My other big complaint are the lack of adventures. Any adventure hooks or story ideas are relegated to simple bullet points at the end of each regional chapter. They read like rambling afterthoughts, in stark contrast to the otherwise well-written and detailed world-building and player options.

Adventure ideas are one of the most important elements to any sourcebook, as they provide a direct reason for how and why we should be adventuring in that world. I would’ve replaced one of the region chapters with more detailed adventure hooks, if not an entire sample adventure.

The monster chapter is mostly Trump-related, with several different versions and statblocks such as charismatic fascist The Don, the monstrous beholder-like D’lanod, goblin-like trumplins and troll-like tromps.

Now don’t get me wrong, Donald Trump is a horrible human being in every way and I would love to see him in prison let alone out of office, but I was hoping for a bit more variety and parody than just beating us over the head with the same joke. A good example are the draguns, unique dragon-like creatures with giant guns and cannons for heads. They also lead to a unique and clever form of Murka world-building: the reason Murkans are so obssessed with guns is because of these powerful creatures.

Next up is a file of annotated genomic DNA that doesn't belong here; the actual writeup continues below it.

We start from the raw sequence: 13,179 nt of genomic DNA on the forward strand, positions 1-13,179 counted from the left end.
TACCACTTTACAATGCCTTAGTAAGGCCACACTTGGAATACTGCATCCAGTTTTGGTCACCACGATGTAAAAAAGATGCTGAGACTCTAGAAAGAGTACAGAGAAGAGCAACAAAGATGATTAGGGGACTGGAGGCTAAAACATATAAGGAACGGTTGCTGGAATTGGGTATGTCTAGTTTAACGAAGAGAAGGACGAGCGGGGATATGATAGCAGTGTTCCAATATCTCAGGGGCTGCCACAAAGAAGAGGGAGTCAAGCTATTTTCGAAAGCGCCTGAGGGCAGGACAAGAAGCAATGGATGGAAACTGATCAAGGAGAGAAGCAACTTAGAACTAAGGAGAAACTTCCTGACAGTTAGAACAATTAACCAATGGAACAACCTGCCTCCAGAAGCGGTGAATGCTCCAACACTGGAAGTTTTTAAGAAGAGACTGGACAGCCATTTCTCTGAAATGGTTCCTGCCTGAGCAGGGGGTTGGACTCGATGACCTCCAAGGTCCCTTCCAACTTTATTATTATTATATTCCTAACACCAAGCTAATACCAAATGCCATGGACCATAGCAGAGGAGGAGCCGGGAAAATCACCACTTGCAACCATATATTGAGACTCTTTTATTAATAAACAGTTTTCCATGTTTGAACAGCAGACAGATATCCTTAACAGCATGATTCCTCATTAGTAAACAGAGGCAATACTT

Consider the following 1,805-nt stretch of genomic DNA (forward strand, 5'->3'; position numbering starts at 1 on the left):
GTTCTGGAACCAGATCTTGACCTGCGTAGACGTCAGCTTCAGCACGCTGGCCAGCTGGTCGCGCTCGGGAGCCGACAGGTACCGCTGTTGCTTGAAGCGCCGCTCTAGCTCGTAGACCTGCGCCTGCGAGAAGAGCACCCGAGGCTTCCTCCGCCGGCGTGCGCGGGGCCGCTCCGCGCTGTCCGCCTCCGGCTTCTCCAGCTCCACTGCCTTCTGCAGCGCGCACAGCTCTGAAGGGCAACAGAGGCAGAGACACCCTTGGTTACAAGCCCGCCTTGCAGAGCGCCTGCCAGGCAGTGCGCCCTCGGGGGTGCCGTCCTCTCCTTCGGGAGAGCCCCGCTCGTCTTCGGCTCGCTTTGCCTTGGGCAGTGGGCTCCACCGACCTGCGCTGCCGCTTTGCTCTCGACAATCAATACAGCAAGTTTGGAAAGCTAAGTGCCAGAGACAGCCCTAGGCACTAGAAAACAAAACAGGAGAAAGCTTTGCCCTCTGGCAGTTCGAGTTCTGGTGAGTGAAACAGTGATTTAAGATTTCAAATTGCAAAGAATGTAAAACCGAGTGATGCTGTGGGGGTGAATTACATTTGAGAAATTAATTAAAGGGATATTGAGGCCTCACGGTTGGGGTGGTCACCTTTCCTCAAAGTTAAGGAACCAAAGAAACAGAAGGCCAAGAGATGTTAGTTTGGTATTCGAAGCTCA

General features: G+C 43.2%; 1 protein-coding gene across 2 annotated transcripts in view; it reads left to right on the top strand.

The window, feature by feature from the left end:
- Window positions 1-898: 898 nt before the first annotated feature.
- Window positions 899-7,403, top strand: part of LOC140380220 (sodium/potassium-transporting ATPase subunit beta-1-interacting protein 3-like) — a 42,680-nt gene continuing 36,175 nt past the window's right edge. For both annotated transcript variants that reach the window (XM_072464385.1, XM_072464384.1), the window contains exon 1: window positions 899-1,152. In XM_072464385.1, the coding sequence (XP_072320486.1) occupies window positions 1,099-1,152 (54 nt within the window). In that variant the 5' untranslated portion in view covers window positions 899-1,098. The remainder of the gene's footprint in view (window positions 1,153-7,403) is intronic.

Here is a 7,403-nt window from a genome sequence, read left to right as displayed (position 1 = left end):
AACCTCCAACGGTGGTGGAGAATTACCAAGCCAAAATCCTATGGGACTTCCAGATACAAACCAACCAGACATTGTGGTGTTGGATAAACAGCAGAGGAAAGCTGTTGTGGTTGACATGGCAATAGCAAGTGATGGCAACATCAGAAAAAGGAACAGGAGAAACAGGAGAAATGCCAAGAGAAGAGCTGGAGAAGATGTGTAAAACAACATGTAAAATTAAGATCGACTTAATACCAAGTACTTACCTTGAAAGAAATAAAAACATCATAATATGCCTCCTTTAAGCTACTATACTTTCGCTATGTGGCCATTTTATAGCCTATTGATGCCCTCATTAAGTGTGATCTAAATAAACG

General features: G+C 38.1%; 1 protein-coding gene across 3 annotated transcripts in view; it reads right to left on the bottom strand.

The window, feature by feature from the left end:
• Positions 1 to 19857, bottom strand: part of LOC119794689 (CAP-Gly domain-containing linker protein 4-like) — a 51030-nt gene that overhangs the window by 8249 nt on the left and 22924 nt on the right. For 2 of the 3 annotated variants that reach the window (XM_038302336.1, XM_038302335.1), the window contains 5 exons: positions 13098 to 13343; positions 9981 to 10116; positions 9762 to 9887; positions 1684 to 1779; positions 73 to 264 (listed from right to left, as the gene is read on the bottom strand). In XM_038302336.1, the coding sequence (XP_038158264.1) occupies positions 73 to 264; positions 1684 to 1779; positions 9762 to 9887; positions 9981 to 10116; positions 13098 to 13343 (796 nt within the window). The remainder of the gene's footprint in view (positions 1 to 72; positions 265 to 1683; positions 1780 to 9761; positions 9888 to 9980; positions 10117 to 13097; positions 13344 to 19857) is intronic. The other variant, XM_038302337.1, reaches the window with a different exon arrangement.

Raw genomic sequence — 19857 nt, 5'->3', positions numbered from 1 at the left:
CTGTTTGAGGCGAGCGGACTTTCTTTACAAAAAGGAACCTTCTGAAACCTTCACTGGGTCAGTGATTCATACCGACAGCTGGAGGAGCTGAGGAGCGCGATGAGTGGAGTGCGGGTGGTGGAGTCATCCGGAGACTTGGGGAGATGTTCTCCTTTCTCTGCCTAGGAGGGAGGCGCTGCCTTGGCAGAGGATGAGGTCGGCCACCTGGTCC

Extending a joke or series of jokes for hundreds of pages should be disastrous, yet Monsters of Murka packs so much content and humor within a well-designed package that it’s impossible not to love it, despite its flaws.

Just like Murka.

Pros:

  • Professional layout and design with amazing original artwork.
  • Over a dozen fun new subclasses that lovingly reflect American culture and excess.
  • 40 humorous magic items that satirize modern technology and popular references.
  • Clever Pantheon of ascended celebrities and pop culture icons.

Cons:

  • The regional chapters are mostly thinly-veiled repeats of the same tired jokes.
  • Story hooks and adventure ideas are limited to bullet points.

The Verdict: While some of its satire lands sharper than others, Monsters of Murka successfully expands a silly idea into a 200+ page sourcebook with clever world-building, and fun new player options.

A review copy has been provided. Find more reviews on my website and YouTube channel.

Support my work by using affiliate links for shopping and pledging via Patreon.

Author: roguewatson

Freelance Writer